Skip to main content

On Pro-Life Incrementalism

May 24th, 2019 | 6 min read

By Jake Meador

I heard a man say once that one’s entire response to Rod Dreher’s The Benedict Option hinged on how one thought about the sustainability of the current social order. That the existing social order is hostile to orthodoxy is obvious. But is that order sustainable, such that Christians should head to the catacombs?1 Or, on the other hand, is this order, which is so hostile to orthodoxy, itself incoherent and thus likely to unravel in the near future? If you take that approach, then not only do you not head to the catacombs, you may actually double down in your arguments for a Christian society because you believe it is entirely possible that we could realize some tangible, wide-ranging victories in the not-that-distant future.

Something like the same test applies to the debate over incrementalism and abortion. Unpleasantries aside, the point at issue in the dispute between Jonathan Last, Ramesh Ponnuru, Rachael Larimore, and Philip Jeffrey seems to be chiefly about whether or not we should take small steps working within the system to reduce the number of abortions over time or if we should push more aggressively, in an echo of the left on several social issues, and try to secure a more decisive victory.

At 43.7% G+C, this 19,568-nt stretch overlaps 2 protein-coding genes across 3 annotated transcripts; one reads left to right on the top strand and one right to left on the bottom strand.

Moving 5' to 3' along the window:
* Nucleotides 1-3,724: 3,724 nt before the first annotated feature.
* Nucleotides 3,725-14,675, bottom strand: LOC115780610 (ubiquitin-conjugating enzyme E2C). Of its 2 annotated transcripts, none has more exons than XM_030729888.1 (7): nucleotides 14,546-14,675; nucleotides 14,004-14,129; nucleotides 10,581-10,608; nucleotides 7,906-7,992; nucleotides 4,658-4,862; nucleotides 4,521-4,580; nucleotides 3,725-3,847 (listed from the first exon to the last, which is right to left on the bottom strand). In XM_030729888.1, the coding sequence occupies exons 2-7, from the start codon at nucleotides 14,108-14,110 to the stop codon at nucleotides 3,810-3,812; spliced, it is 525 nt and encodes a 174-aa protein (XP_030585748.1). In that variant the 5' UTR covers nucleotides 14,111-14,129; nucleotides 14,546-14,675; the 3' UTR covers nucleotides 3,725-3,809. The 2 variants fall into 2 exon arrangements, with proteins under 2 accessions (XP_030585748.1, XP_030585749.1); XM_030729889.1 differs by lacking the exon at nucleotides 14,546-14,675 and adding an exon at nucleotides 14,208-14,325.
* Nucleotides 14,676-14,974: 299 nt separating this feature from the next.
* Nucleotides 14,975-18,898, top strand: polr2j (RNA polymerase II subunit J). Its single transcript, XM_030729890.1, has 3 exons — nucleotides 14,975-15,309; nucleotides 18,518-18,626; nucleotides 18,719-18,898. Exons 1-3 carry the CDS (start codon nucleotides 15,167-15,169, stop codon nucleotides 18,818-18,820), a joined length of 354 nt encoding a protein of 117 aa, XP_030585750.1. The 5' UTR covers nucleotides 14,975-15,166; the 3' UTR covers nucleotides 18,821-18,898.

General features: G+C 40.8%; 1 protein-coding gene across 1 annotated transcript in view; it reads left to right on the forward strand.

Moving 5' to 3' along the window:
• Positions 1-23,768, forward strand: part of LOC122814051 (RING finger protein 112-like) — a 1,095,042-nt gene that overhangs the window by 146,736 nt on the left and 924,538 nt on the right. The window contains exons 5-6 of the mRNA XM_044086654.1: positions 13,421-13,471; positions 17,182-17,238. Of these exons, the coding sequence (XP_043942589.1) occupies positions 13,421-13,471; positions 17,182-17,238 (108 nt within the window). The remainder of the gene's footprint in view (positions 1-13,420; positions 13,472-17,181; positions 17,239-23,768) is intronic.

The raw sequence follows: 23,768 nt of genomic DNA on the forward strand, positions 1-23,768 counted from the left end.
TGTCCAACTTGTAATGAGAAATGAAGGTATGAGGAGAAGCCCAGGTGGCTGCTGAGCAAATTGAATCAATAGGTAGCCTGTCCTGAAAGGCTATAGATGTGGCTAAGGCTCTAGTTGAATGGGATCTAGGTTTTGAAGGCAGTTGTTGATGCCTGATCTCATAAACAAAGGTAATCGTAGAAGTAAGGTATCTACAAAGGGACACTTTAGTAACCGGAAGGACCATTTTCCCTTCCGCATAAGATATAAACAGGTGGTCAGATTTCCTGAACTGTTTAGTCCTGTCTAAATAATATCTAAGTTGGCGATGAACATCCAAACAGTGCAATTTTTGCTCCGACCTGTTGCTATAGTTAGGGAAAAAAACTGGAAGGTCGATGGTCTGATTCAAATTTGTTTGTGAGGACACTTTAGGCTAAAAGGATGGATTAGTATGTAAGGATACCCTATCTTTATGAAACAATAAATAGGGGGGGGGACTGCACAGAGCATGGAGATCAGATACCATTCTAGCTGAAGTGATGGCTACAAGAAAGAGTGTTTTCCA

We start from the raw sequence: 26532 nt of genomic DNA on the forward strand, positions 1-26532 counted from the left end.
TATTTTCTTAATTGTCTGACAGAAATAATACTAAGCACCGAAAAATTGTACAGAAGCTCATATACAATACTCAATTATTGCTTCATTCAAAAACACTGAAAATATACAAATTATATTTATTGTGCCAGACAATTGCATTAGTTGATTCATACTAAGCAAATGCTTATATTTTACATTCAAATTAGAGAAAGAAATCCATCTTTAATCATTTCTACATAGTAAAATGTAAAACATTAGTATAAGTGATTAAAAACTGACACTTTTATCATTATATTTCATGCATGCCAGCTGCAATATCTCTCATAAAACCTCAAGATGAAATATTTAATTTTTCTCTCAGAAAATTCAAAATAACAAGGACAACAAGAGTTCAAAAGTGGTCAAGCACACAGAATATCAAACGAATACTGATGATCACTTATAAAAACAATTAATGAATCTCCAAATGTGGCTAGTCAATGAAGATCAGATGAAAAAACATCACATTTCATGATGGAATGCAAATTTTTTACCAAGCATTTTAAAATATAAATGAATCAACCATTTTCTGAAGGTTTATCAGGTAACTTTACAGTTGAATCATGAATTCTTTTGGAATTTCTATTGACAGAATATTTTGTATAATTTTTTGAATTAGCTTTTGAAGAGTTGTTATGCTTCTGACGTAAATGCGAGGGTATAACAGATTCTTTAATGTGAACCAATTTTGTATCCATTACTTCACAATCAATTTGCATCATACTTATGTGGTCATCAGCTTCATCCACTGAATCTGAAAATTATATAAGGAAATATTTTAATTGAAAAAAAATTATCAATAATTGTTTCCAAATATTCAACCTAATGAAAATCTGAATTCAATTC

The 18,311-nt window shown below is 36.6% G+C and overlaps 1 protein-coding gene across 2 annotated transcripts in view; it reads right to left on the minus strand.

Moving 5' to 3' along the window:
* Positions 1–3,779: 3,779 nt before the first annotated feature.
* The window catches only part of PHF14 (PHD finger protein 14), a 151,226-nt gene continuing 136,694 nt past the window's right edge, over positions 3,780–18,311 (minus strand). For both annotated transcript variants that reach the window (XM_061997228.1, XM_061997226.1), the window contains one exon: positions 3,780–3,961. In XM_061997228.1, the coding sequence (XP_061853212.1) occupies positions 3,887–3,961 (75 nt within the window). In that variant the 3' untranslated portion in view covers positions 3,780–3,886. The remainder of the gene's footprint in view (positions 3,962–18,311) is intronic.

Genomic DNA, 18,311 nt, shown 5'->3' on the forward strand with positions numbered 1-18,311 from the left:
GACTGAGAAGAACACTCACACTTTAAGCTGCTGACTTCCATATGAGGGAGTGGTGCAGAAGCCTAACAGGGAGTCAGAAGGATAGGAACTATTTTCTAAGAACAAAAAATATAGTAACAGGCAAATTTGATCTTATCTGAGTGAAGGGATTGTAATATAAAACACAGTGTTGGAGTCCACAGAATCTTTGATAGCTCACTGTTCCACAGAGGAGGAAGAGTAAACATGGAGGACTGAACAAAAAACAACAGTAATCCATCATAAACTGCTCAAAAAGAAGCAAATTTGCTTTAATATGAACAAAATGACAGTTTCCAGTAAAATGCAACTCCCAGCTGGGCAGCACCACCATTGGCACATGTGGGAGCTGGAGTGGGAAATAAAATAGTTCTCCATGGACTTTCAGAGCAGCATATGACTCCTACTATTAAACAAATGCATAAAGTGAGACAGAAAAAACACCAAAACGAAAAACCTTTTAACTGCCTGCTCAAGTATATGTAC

As with Rod’s book, one’s general sense of where things are in the republic would seem to be a determinative factor in how one thinks tactically about this debate.

If you suppose that we have a mostly sustainable order with citizens who are mostly persuadable on the issue, then the case for incrementalism writes itself. You win the big battle eventually. You just do it over 50 years instead of whatever highly condensed timeframe the accelerationists in the debate envision, perhaps unrealistically.2

On the other hand, if you suppose that our current order is generally unsustainable, that the prevailing social narratives that shape our life together are incoherent, and that there is opportunity for a better story to replace it in the near future—and thus for fairly radical political change to follow—then the case for incrementalism is much less obvious. Why chase small victories that are only “victories” at all to the extent that they are recognized by a legal system when the ongoing sustainability of that system is in doubt?

Admittedly, this is a more radical critique of the entire debate and one might, understandably, object that arguing on the basis of such radicalism is unhelpful as one can always imagine fanciful revolutions in service of one’s own extremism. Yet though that may be a fair dismissal of accelerationist approaches more generally, I’m not sure it’s a good response to the current situation in the United States.

During a moment of greater upheaval, our nation’s second president, John Adams, wrote to a general in the continental army that, “the middle way is no way at all. If we finally fail in this great and glorious contest, it will be by bewildering ourselves in groping for the middle way.” This is precisely the danger inherent in incrementalist approaches to political reform.